“In October of 2001, the paper decided to cut me since I was paid the most (on the editorial staff),” Boegle says. “A month later, I got a job with Las Vegas CityLife as the political reporter and news editor.”

While he was in Las Vegas in 2002, he met a man named Garrett.

“We’re now coming up on 18 years together, five of them married. He is also from Reno, so when we go there, we get to spend time with both of our families,” Boegle says.

“The Tucson Weekly was looking for an editor (around) that time, and although I initially turned it down, they talked me into it. I was there for 10 years, before we came to Palm Springs.”

Boegle has been in Palm Springs since January 2013—when he founded the Coachella Valley Independent, because he saw the need for an independent voice dedicated to local issues and local entertainment. He has recruited writers to cover news, sports, local clubs and restaurants, local musicians and artists, theater productions and movies—and a column to acquaint locals with some of their neighbors. (Ahem.) The CVI is online and distributes a free print edition monthly throughout the Coachella Valley.

Much like what happened after Sept. 11—but far worse—the pandemic has made running a newspaper difficult, with advertising revenue disappearing. On March 13, as the reality of the pandemic was setting in, Boegle began writing a new “Daily Digest” to bring news updates and provide links to helpful information.

“This (the pandemic) is so unprecedented,” he says. “We haven’t faced anything like this since the Great Depression. I’m just trying to get the CVI through this.”

When I ask what motivates Boegle, he answers quickly: “A lot of things. Fear. The support of friends and family. … I’m blessed to know so many amazing people rooting for me to do well.”

Boegle has won many awards for his writing, and CVI has won four national awards from the Association of Alternative Newsmedia (AAN). He is currently serving the as membership chair for AAN. For fun, he plays softball, watches the Los Angeles Dodgers, and loves good conversation with friends.

“There’s no better experience in life than sitting down with good friends and having a good meal,” he says.

What’s the best decision Jimmy Boegle ever made?

“Going on a second date with Garrett! On our first date, he kind of creeped me out – he seemed decent, but a little weird.” Now, Boegle says he most prizes Garrett, their cat and the Coachella Valley Independent.

Jimmy Boegle’s athletic ability may have been limited—but his vision for what is possible is playing out in real time.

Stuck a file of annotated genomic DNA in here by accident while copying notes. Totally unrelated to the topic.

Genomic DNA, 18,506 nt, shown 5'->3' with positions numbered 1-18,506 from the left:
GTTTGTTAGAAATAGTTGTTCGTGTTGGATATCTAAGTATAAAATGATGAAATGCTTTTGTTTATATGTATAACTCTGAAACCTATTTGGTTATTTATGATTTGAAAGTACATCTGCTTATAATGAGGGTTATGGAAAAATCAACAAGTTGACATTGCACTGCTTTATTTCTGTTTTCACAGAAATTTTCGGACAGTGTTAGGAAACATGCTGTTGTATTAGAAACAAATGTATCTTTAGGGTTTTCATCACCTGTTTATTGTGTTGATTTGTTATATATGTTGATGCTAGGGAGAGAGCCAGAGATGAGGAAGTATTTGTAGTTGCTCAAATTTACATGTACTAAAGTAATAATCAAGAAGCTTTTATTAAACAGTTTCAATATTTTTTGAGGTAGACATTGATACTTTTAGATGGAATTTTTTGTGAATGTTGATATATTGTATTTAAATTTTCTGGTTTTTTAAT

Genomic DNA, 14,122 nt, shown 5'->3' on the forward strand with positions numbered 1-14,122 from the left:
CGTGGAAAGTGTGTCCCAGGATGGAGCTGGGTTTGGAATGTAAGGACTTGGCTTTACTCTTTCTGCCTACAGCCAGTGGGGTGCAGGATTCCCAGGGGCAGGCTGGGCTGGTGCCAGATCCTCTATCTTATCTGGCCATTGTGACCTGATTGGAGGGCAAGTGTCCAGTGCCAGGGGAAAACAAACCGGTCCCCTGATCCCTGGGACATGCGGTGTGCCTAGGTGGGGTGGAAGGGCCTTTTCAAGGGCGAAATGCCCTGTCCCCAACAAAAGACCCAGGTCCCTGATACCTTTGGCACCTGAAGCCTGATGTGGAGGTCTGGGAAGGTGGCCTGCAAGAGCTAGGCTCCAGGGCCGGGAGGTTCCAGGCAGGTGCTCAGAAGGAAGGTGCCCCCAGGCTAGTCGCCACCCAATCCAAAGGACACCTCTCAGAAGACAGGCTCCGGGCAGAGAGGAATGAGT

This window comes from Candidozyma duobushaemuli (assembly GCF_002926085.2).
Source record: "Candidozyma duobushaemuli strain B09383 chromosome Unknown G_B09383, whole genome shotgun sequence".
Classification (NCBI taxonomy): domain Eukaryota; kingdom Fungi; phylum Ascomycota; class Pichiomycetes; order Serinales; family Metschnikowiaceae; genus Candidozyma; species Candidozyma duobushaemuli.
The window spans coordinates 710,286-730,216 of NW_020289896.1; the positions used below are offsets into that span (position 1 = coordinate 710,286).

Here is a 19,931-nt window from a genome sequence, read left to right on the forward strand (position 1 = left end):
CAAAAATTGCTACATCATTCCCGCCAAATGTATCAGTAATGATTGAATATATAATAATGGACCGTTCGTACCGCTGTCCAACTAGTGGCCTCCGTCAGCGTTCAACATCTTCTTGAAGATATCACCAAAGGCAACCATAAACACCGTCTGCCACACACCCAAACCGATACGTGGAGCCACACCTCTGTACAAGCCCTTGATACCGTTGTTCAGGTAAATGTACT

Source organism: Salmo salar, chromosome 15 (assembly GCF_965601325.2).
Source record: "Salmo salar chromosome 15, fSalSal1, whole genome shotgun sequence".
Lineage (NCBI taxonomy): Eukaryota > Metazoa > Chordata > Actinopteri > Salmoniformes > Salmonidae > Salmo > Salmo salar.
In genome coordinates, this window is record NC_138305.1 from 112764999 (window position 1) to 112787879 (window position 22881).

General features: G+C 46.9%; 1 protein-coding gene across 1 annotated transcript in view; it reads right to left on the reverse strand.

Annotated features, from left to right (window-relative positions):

Anita Rufus is also known as “The Lovable Liberal.” Her show The Lovable Liberal airs from 10 a.m. to noon Saturdays on IHubRadio. Email her at This email address is being protected from spambots. You need JavaScript enabled to view it.. Know Your Neighbors appears every other Wednesday.

Published in Know Your Neighbors

I’ve been asked several times why we don’t regularly post COVID-19 stats here in the Daily Digest, and the answer is simple: Statistics, when put in the proper context, are important and revealing. When they’re not, however … they can be confusing and misleading.

Take the total number of COVID-19 cases, for example. As of this writing, according to Riverside County, there have been 5,618 confirmed cases in the county. Since the start of April, that number has been increasing at a pretty steady pace—there have been a few peaks and valleys, sure, but overall, the pace has been pretty consistent for the last six weeks now.

So … what does this tell us? Well, it tells us SARS-CoV-2 is still a problem. But that’s about all it tells us.

One of the reasons the number has kept going up at this pace is that the county, and the medical organizations within it, have done a fine job of ramping up the amount of testing done in the county—and more tests means more positive results.

What about deaths? Alas, 242 people in Riverside County have died from the virus, according to the county. That’s 242 individuals who loved, were loved, and made some sort of a mark on our world. That number represents a lot of loss. But in terms of what the number of deaths tell us about the disease’s spread … deaths are a lagging indicator, reflecting what was happening two to six weeks ago … maybe more. Also, there’s increasing evidence a whole lot of deaths due to COVID-19 aren’t being reported properly anyway.